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The Discourses of Epictetus, tr. by P.E Matheson, [1916], at

p. 260



Every art and faculty has certain principal things of which it is to take cognizance. When therefore the faculty itself is of like kind with the objects of which it takes cognizance, it must of necessity have power to take cognizance of itself: when it is of unlike kind, it cannot take cognizance of itself. For instance, the shoemaker's art is concerned with hides, but itself is absolutely different from the material of hides: for this reason it does not take cognizance of itself. Grammar again is concerned with written speech: is it then written speech itself? Certainly not: therefore it cannot take cognizance of itself.

For what purpose then have we received reason from nature? That we may deal with impressions aright.

What then is reason itself?

A system framed from impressions of a certain kind. Thus it naturally has the power to take cognizance of itself.

Again, sagacity has been given us. To take cognizance of what? Things good and bad and indifferent.

What is it then itself?


And what is folly?

Bad. Do you see then that of necessity sagacity has the power of taking cognizance of itself and its opposite? Therefore the primary and highest task of the philosopher is to test impressions and distinguish them and to make use of none which is untested. Consider how we have invented an art to test the currency, in which we are admitted to have some interest. Look how many means the assayer uses to test the coin —sight, touch, smell, finally hearing: he breaks the penny and attends to the sound, and is not content with hearing its note once, but by much attention gets an ear for music.

Thus, where we think it makes a serious difference to us whether we are right or wrong, we take great pains to distinguish the possible sources of error, and yet when we have to do with our Governing Principle itself, poor thing, we gape and sleep and are ready to accept any impression that comes: for we do not notice our loss.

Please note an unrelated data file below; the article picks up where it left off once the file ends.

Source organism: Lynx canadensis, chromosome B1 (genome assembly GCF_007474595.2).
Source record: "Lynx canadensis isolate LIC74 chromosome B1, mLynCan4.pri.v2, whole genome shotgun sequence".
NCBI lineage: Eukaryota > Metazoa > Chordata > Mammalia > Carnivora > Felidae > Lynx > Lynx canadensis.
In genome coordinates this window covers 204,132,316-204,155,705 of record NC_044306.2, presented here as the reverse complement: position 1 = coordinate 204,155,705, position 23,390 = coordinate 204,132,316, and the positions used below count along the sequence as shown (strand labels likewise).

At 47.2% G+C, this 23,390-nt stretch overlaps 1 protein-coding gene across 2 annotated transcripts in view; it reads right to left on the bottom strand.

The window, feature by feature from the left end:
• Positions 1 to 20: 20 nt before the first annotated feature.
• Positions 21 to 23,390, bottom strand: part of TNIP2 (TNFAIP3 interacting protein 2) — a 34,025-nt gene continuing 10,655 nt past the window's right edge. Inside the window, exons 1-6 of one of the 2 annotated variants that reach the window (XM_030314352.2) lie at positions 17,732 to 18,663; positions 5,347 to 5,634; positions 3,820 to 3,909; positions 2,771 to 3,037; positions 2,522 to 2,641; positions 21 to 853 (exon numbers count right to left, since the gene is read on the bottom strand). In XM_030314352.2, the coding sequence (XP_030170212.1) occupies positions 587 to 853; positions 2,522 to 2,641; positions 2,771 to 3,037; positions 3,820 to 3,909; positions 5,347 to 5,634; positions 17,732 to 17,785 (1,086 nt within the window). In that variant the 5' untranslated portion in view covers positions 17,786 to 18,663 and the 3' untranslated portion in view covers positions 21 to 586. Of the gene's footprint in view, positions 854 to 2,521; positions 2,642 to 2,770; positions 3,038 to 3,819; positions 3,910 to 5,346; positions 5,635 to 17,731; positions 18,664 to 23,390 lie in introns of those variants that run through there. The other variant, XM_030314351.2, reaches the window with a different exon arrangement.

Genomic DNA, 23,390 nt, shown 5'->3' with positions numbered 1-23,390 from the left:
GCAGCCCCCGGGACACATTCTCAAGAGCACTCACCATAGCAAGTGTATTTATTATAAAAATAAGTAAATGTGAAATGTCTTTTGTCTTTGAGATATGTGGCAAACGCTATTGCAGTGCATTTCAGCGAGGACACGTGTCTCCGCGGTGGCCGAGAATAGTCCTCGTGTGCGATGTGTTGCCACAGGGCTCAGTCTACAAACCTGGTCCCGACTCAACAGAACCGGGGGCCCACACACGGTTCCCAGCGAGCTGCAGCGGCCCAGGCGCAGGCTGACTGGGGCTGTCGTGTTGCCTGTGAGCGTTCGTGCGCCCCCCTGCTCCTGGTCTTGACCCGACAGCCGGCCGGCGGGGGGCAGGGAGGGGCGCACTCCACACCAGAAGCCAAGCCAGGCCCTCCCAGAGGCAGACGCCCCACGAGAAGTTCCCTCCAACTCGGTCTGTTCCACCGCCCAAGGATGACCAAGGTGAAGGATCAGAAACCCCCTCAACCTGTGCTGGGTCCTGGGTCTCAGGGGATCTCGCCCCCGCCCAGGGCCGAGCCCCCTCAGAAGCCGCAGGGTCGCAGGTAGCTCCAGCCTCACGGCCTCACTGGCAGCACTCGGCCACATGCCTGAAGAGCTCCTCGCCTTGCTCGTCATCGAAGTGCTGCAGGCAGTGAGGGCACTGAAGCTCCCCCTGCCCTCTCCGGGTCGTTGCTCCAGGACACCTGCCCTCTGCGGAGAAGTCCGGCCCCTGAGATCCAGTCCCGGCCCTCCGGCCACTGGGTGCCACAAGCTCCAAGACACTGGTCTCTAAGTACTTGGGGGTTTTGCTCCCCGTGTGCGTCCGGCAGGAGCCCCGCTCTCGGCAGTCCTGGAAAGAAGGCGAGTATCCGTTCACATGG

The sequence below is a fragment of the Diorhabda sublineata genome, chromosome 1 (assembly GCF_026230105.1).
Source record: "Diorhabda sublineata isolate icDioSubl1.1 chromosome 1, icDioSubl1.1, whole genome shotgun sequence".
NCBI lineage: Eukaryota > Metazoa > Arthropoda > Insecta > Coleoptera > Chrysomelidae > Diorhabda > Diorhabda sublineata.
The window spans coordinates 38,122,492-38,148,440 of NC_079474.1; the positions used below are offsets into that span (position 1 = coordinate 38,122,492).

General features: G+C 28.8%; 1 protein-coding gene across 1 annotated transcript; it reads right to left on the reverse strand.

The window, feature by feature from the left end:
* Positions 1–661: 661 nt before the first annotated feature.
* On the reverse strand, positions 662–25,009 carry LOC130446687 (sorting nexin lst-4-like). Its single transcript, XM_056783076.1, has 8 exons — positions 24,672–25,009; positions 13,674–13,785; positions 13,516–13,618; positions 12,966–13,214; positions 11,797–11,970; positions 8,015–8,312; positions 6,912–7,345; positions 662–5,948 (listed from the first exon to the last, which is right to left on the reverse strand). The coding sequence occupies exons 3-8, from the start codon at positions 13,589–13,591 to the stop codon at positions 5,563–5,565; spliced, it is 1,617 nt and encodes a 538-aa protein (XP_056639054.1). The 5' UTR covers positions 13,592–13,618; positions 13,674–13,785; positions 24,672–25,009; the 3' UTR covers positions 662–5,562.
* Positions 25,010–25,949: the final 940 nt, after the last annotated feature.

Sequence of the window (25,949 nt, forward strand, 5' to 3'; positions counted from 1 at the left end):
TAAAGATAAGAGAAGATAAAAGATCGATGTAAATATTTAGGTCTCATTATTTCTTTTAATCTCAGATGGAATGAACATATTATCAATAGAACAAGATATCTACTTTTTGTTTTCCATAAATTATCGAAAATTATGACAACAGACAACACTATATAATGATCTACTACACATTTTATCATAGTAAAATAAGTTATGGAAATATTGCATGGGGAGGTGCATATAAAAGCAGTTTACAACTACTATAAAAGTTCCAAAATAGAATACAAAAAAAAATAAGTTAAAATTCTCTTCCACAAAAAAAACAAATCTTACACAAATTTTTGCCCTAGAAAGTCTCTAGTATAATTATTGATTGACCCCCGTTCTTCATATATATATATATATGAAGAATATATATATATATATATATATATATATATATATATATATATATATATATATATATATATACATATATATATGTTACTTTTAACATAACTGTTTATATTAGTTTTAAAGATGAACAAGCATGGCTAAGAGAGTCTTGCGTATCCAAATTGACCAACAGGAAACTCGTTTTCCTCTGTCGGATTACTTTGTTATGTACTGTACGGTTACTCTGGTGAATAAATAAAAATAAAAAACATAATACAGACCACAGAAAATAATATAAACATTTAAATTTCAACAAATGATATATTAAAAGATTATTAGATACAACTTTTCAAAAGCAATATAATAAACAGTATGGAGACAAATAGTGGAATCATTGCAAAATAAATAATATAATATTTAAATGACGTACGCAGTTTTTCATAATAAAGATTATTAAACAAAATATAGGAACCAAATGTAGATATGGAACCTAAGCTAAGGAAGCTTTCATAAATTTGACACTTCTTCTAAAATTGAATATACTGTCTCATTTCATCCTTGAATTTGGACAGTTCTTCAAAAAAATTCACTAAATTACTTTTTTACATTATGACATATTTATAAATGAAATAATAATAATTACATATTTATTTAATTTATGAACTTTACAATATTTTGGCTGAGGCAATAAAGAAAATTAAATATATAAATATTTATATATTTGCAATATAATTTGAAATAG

When you wish, therefore, to realize how little concerned you are about good and evil, and how eager about things indifferent, consider how you regard physical blindness on the one hand, and mental delusion on the other, and you will recognize that you are far from having a proper feeling in regard to things good and evil.

'Yes, but it needs much preparation and much toil and study.'

p. 261

What of that? Do you expect that a brief study will enable you to acquire the greatest art? Yet the principal doctrine of philosophers itself is brief enough. If you will learn it, read Zeno's words and you will see. For it is no long matter to say man's end is to follow the gods, and the essence of good is the power of dealing rightly with impressions.

'Tell us then what is "God," and what is "impression," and what is nature in the individual, and what in the universe'.

That is a long story.

Again, if Epicurus should come and say, that the good must be in the flesh, that too means a long discussion; it means we must be taught what is the commanding faculty in us, what constitutes our substantial and true nature. If it is not probable that the good of the snail is in the shell, is it probable that man's good is in his body? Take yourself, Epicurus. What is the more masterful faculty you possess? What is it in you which deliberates, which examines everything, which examines the flesh itself and decides that it is the principal thing? Why do you light a lamp and toil for us, and write such big volumes? Is it that we may not be ignorant of the truth? Who are we? What concern have we with you? So the argument becomes a long one.

Next: Chapter XXI. To Those Who Wish to be Admired